Dapping Metal or Wood
by Deb Mae
(Dearborn Heights, MI)
Hi Stacy, Can you give me some beginner info on a dapping block wood vs metal. How to judge which size on the block to use. Thanks I appreciate any guidance here.
Hi Deb Mae!
Both tools are important bench tools and I use them frequently. They are both for doming metal, more specifically round discs, but you get a different look with each one. Here are some differences between the two, plus some advice on how to use them.
Basically, dapping cubes are created from high-grade hardened steel and sometimes wood. Designed with hemispherical depressions or dies in varying sizes to give a curve to flat soft metal discs as seen in bead-caps.
The wooden dapping cubes do not have as many choices in the size of dimples to choose from (6 being average). They are also usually more shallow than their metal counterparts. Because wood is soft, it will not mar or damage the design you've added to the disc as you dome it. As long as the disc is pattern-side down, you can hit it using either the round part of a chasing or ball pein hammer, a steel dap or one of the wooden ones they usually come with. If you are needing to make the disc concave with the pattern on the inside, then you would place the disc pattern-side face-up. Using the wooden dap to shape the disc will not distort your texture pattern.
The wooden cubes put a nice gentle dome on a disc. I tend to use the largest dimple because sometimes discs can get stuck in the smaller dimples. You can dig them out, but it's rather a pain. :-) Wooden cubes are very inexpensive and come in a variety of sizes from very large to the standard 2-3 inch cube and even flat-ish rectangles sporting several different dimples.
The metal doming blocks have more dimples - 18 being standard. The metal dimples are much deeper than the wooden ones creating a more dramatic arch to the disc. They are great for forming bead caps and lentils, "pods" for earrings and necklaces, etc. Because hitting steel-to-steel will damage any design you may have in the disc, you must place a thin, soft protective barrier between the disc and the dimple. They are available in steel and bronze.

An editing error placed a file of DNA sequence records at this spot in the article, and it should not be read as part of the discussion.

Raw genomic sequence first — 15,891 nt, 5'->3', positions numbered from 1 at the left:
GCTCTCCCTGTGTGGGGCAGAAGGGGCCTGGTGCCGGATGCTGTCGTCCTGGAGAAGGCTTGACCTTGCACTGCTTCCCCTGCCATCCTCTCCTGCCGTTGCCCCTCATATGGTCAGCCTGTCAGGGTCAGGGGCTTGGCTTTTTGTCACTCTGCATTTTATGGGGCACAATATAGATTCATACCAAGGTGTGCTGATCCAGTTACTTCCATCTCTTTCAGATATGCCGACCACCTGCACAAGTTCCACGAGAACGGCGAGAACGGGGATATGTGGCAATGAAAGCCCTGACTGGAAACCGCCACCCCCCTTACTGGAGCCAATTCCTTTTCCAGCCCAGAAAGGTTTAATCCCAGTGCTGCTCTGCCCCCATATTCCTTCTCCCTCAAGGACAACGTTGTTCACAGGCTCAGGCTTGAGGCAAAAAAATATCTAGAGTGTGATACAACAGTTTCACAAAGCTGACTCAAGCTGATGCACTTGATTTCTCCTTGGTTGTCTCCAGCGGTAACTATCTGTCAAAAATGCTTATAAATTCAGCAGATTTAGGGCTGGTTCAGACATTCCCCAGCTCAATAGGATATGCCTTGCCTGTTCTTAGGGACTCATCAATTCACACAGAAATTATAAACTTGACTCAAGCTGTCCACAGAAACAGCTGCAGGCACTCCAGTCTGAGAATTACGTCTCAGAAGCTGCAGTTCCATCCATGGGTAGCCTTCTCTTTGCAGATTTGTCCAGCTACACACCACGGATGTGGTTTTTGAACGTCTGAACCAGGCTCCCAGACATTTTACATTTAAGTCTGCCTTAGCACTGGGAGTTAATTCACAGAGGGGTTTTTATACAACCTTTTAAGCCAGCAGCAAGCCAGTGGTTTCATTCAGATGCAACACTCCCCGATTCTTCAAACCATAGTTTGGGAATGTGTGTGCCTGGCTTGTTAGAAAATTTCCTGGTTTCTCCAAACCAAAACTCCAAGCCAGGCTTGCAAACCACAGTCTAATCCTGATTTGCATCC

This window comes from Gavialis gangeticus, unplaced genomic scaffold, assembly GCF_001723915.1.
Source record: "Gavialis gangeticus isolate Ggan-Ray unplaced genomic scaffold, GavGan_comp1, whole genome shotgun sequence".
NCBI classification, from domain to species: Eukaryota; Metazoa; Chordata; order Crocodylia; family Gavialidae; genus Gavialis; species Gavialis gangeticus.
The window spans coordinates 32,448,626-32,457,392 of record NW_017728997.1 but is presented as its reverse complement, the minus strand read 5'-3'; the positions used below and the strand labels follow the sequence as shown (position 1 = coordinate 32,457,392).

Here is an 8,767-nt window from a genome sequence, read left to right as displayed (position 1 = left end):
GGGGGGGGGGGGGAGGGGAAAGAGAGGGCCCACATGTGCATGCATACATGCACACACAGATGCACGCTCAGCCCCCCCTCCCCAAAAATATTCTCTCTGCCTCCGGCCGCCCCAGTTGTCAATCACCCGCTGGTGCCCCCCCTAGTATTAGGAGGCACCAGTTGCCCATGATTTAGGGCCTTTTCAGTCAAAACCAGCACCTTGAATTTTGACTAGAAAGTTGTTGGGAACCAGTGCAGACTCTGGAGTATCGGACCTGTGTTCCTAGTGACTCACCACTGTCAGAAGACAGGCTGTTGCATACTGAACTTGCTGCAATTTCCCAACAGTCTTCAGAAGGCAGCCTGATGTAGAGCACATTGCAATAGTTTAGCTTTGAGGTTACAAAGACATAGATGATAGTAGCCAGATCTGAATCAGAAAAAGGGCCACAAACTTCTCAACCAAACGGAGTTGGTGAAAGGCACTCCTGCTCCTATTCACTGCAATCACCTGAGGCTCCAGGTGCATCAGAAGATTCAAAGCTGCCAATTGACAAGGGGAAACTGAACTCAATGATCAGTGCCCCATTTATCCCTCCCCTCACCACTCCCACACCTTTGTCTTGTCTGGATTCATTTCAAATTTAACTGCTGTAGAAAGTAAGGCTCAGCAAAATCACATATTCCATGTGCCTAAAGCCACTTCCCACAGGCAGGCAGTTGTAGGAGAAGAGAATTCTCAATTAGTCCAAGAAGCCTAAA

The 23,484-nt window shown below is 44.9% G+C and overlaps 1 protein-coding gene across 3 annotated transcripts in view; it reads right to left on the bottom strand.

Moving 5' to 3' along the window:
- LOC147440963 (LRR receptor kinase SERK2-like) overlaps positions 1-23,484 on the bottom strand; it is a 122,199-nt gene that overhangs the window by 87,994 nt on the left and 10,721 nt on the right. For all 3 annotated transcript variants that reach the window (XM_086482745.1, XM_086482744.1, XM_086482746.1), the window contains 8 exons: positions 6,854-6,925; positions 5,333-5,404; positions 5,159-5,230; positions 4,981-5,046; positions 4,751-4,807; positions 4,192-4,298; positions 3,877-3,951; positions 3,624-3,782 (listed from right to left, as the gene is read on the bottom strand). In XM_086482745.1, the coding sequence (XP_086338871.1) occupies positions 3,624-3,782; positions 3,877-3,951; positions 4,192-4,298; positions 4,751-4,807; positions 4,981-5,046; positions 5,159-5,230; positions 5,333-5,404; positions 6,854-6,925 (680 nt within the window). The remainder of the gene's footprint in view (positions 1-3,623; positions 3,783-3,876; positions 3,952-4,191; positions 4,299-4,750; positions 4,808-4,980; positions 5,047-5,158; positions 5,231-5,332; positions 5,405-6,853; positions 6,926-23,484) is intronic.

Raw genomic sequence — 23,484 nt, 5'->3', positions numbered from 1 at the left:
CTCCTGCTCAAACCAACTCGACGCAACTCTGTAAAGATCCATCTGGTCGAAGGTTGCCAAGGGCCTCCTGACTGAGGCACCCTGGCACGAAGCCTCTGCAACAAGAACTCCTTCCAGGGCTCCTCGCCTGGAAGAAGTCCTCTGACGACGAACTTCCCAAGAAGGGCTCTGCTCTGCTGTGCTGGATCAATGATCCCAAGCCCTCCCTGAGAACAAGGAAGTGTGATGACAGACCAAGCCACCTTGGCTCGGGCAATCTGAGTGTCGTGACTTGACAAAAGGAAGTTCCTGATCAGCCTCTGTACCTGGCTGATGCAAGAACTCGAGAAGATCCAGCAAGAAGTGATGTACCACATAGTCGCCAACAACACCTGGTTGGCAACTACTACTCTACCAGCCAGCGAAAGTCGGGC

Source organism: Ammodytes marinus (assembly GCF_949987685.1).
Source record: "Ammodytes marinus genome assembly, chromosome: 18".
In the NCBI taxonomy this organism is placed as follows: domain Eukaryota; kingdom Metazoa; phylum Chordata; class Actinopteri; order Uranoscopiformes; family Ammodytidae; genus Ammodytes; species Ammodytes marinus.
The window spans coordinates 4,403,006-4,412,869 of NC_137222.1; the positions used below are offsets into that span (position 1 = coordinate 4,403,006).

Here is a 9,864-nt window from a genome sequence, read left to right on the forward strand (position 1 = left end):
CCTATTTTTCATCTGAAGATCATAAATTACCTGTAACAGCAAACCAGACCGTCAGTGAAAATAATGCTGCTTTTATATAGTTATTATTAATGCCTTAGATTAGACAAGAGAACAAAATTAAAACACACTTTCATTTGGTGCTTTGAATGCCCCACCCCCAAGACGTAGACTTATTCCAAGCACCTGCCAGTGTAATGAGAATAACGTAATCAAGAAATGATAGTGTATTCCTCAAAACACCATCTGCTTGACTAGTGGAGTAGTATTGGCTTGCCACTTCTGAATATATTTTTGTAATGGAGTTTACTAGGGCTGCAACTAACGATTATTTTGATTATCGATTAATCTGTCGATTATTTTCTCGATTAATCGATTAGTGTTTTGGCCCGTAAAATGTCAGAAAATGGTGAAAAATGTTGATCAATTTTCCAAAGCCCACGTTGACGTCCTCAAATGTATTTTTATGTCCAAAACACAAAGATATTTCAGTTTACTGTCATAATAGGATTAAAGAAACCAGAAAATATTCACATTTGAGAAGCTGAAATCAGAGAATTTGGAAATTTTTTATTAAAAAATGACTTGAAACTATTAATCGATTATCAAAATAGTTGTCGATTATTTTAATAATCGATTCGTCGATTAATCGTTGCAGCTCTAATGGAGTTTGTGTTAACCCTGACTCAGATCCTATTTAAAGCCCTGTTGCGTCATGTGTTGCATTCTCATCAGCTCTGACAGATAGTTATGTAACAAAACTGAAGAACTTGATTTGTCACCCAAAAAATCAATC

Steel dapping mandrels or punches to go with the steel cubes can be purchased together with a cube as a set or separately and vary greatly in price. The punches are used with a dapping block to press the metal into a spherical shape. Sizes correspond with the depressions in the dapping block. The thickness or gauge of the metal determines which punch and die set you should use. Thinner gauges or sheet use a punch and die with similar diameters for a close fit. Thicker gauge metals require a larger die and a smaller punch to compensate for the metal thickness.
Metal thickness determines the punch and die size you should use to form sheet metal. For thin-gauge metals, a punch and die with similar diameters work best together for a close fit.
Thicker-gauge metals require a larger die and a smaller punch to compensate for the metal thickness.
When doming, work the metal into shape slowly. Starting with a larger or more shallow die and working your way down to the size you wish to end up with. Don't try to complete the dome in one step unless you need a very shallow curvature.
I prefer to use a brass dead-blow style mallet to strike the metal daps. Provides a soft dead weight that reduces bounce. Used for stamping, dapping and chasing and for hammering with disc cutters. You can safely deliver a good thwack to the daps when doming discs with a steel block without fear of damaging one of your good hammers.